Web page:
Two Hundred Kilometers

The first required brevet, at 200 km, should not be terribly difficult for us to complete.  It will be further than I have ridden in a single sitting, but not by much.  When I first started riding, I planned a trip for us from Phoenix to the Grand Canyon.  We had completed the Lake Tahoe century that summer, and were still riding regularly, although not those distances.  I figured, having finished the Tahoe ride about 2:30 pm or something like that, that we could easily do the trip in two legs of about 120 miles or so.  And I wasn't concerned about that additional distance, because, hey!  I'd done 100 miles and felt just fine, so why wouldn't I be able to do two more hours at more or less the same pace and be done by 4:30?

So I got a room for us in Sedona (about half-way) and our plan was to ride there, stay two nights, then ride on to the Grand Canyon through Oak Creek Canyon.  Well, there were a couple of things that I did not consider.  One big factor in tour planning is the amount of daylight you have.  We did the Tahoe ride in June, with plenty of daytime.  Late November, there's just not as much day.  We left Phoenix in the dark, but we were at least riding along city streets with lights.  Out in the canyon, I just did not feel we should continue once it got dark.  I only had one back flasher, and so I gave it to Roger and I stopped at a hotel and tried to find a cab that could ferry me and my bike the rest of the way up the road to our B and B in Sedona.

Another key factor in touring is the terrain.  Now, I was confident that I could ride a good pace across Arizona, since the Tahoe century had had a fair amount of climbing (around 5000 feet, I think), and it was at altitude - around 6500 to 7500 feet.  However, I did not consult a topo map of our planned route to Sedona.  Nowadays, it's simple to plot any excursion in advance on the computer and see what the climbing requirements will be.  We didn't have access to tools like that in 2000, and I completely underestimated how much up and down there would be.  I knew the south rim of the Grand Canyon was about 7000 feet, and Phoenix is at 1100, but I did not realize that we would climb and descend the same 1000 feet so many times on the way!  Every time the road would turn DOWN and we'd lose the feet we'd just gained I would silently scream, "NOOOOOO!  Not again!" Obviously, pacing depends on the amount of climbing you have to do.  So that threw my estimates off, also.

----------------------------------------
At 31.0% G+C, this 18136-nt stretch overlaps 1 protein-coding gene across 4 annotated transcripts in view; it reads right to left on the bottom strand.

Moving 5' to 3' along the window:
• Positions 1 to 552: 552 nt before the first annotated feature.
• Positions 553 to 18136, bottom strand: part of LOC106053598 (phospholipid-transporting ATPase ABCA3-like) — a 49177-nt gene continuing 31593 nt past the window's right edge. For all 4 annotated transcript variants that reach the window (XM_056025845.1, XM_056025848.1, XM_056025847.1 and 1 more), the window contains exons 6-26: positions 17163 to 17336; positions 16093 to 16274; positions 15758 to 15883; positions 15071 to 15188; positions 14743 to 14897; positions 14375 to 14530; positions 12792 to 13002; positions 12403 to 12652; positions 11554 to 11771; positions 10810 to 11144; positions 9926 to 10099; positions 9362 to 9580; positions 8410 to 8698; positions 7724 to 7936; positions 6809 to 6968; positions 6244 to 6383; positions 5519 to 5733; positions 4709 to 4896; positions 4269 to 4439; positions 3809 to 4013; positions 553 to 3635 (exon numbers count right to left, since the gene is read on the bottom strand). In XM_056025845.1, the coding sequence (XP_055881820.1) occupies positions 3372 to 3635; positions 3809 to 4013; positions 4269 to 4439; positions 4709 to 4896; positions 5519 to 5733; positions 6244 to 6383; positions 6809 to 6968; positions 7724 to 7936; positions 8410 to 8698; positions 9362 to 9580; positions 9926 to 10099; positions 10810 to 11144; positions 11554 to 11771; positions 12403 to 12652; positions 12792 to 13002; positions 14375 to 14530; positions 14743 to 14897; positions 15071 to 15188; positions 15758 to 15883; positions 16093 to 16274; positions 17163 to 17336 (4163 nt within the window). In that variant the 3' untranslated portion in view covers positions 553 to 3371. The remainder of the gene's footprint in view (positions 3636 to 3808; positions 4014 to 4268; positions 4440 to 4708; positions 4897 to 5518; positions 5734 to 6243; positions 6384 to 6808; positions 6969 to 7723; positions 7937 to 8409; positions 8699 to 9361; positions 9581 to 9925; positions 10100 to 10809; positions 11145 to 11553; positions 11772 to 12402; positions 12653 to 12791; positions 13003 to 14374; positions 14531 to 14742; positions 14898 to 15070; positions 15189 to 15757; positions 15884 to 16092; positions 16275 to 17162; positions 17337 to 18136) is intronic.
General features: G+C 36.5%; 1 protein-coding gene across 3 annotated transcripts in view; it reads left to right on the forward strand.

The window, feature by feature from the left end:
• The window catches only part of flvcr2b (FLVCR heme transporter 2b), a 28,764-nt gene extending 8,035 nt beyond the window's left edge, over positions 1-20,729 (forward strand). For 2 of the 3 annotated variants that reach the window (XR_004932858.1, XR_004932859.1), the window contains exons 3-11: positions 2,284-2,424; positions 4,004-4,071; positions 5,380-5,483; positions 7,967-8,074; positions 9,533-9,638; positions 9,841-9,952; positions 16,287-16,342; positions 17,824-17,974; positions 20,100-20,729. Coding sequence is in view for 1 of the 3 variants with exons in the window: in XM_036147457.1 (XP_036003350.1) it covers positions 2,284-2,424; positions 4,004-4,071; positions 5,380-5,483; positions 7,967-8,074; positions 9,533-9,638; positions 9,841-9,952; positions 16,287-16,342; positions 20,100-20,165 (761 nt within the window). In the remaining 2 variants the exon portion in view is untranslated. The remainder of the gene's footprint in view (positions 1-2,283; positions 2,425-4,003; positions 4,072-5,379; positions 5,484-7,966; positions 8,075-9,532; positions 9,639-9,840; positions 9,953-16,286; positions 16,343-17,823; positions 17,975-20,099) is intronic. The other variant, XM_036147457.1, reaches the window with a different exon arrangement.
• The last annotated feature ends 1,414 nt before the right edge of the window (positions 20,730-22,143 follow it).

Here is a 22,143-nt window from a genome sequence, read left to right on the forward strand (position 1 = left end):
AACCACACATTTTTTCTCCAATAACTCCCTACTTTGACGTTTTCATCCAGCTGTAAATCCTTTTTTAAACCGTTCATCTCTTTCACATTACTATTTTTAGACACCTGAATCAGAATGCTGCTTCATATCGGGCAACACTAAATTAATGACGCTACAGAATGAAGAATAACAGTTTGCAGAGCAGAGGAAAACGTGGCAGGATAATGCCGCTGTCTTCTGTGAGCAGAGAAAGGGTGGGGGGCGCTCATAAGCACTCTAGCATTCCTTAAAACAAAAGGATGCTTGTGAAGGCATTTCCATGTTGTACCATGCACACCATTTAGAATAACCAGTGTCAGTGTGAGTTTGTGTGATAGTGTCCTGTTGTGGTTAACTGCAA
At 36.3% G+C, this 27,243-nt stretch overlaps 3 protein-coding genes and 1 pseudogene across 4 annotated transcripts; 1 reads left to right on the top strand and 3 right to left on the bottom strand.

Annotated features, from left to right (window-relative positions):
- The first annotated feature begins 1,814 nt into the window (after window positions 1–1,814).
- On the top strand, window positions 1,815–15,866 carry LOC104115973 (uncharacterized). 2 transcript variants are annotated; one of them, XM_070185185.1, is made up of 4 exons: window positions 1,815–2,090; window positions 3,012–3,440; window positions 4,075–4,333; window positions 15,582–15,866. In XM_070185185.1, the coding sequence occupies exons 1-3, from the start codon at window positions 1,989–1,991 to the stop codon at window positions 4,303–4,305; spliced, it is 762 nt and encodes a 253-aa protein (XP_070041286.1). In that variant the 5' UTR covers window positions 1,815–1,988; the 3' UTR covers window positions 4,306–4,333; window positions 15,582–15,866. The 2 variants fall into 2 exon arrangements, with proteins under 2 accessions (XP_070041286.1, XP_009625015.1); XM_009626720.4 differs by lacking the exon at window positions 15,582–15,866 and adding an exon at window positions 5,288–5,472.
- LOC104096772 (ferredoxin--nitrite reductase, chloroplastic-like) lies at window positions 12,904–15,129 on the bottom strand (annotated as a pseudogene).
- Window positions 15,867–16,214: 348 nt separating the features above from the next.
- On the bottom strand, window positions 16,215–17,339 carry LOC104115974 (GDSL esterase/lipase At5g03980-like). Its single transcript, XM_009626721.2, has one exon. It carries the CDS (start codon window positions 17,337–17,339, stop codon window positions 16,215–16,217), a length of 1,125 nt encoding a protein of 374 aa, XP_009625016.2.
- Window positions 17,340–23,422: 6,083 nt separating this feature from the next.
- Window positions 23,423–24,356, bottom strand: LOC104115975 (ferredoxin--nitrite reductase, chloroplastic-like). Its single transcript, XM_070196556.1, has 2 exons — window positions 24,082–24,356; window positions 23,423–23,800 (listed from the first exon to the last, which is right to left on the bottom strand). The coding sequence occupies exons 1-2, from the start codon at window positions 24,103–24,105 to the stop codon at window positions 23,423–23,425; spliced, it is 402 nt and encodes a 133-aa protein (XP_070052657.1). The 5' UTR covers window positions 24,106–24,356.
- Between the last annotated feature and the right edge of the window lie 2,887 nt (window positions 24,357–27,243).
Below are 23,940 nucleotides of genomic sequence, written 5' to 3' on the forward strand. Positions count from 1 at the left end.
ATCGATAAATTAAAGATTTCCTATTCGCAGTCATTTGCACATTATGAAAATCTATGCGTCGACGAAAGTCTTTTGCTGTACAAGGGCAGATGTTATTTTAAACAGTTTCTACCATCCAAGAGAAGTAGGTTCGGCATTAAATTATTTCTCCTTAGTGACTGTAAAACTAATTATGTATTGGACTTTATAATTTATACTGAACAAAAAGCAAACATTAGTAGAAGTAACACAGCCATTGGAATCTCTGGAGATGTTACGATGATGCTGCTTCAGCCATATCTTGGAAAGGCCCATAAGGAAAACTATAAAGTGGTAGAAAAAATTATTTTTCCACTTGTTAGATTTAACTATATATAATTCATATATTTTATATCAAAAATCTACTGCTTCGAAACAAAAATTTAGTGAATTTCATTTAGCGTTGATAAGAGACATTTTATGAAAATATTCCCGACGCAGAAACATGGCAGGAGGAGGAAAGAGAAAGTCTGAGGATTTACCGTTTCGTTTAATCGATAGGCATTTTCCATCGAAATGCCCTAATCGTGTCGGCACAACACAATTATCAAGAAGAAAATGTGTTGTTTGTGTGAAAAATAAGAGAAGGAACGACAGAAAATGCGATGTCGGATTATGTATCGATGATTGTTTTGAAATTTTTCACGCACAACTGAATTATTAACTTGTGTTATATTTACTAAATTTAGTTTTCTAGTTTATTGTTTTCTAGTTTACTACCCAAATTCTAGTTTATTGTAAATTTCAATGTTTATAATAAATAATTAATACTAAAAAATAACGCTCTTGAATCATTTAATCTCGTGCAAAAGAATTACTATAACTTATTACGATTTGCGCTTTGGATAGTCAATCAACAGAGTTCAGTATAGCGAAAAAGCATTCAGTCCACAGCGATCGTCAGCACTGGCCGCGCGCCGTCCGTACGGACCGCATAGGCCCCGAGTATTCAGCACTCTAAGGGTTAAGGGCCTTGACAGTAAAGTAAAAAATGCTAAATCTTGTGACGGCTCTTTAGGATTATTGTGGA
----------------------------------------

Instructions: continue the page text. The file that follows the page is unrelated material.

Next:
And then there is the issue of food.  When you are doing a supported century ride, you stop every 15 to 20 miles and grab something from the rest stop.  You can pack your pockets with bars, you can fill up your water bottles with Gatorade, you can cram some peanut butter sandwiches in your mouth and have a banana and be on your way in a few minutes.  When you are touring, you have to stop somewhere to eat.  Even a quick burrito grab at Taco Bell takes a while.  So there is likely to be more time off the bike for a given number of miles ridden when you are handling your own food.  That's not a problem, necessarily - it just increases the elapsed time.

Well, the combination of these three factors meant that I just could not go the entire distance on that first day.  I stopped at about 117 miles, and Roger continued to the B and B, and I believe that I did finally reach a cab with a big trunk who came and ferried me in.  As far as I can remember, that is my highest daily mileage to date.  So this 200 km (which is listed as 125.5 miles) will be my longest ride yet.

Given that we do know how much climbing to expect, and we have ridden most of these streets before, and we have good lights and reflective clothing if we run into trouble and need the twilight hours, I am confident that we'll be able to complete our ride in the allowed 13 1/2 hours.  Even stopping for food!